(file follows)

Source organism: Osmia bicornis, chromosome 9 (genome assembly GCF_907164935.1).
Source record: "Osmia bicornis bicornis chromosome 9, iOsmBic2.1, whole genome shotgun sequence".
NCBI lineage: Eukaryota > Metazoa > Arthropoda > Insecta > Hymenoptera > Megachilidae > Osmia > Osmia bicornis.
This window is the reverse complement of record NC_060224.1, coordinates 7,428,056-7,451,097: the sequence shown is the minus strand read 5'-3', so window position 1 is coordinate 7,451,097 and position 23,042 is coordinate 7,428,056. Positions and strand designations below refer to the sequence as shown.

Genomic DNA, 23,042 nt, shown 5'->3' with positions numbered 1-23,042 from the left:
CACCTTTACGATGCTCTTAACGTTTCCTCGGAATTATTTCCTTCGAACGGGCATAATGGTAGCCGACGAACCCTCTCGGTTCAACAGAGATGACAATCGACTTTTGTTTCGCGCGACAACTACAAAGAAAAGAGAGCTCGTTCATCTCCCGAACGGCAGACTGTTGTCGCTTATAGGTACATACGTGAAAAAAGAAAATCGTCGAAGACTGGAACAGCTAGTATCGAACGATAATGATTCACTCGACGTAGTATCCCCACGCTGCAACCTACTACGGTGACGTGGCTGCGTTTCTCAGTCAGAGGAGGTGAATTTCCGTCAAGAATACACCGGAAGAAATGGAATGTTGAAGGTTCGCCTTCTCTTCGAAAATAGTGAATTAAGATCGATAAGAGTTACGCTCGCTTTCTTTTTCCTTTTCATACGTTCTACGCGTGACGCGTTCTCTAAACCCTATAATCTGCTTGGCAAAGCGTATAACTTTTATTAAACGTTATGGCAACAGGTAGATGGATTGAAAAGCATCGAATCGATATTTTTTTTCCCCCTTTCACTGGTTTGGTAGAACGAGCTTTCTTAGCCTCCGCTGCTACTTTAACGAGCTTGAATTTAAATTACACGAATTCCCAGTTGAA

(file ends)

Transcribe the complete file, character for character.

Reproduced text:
Source organism: Osmia bicornis, chromosome 9 (genome assembly GCF_907164935.1).
Source record: "Osmia bicornis bicornis chromosome 9, iOsmBic2.1, whole genome shotgun sequence".
NCBI lineage: Eukaryota > Metazoa > Arthropoda > Insecta > Hymenoptera > Megachilidae > Osmia > Osmia bicornis.
This window is the reverse complement of record NC_060224.1, coordinates 7,428,056-7,451,097: the sequence shown is the minus strand read 5'-3', so window position 1 is coordinate 7,451,097 and position 23,042 is coordinate 7,428,056. Positions and strand designations below refer to the sequence as shown.

Genomic DNA, 23,042 nt, shown 5'->3' with positions numbered 1-23,042 from the left:
CACCTTTACGATGCTCTTAACGTTTCCTCGGAATTATTTCCTTCGAACGGGCATAATGGTAGCCGACGAACCCTCTCGGTTCAACAGAGATGACAATCGACTTTTGTTTCGCGCGACAACTACAAAGAAAAGAGAGCTCGTTCATCTCCCGAACGGCAGACTGTTGTCGCTTATAGGTACATACGTGAAAAAAGAAAATCGTCGAAGACTGGAACAGCTAGTATCGAACGATAATGATTCACTCGACGTAGTATCCCCACGCTGCAACCTACTACGGTGACGTGGCTGCGTTTCTCAGTCAGAGGAGGTGAATTTCCGTCAAGAATACACCGGAAGAAATGGAATGTTGAAGGTTCGCCTTCTCTTCGAAAATAGTGAATTAAGATCGATAAGAGTTACGCTCGCTTTCTTTTTCCTTTTCATACGTTCTACGCGTGACGCGTTCTCTAAACCCTATAATCTGCTTGGCAAAGCGTATAACTTTTATTAAACGTTATGGCAACAGGTAGATGGATTGAAAAGCATCGAATCGATATTTTTTTTCCCCCTTTCACTGGTTTGGTAGAACGAGCTTTCTTAGCCTCCGCTGCTACTTTAACGAGCTTGAATTTAAATTACACGAATTCCCAGTTGAA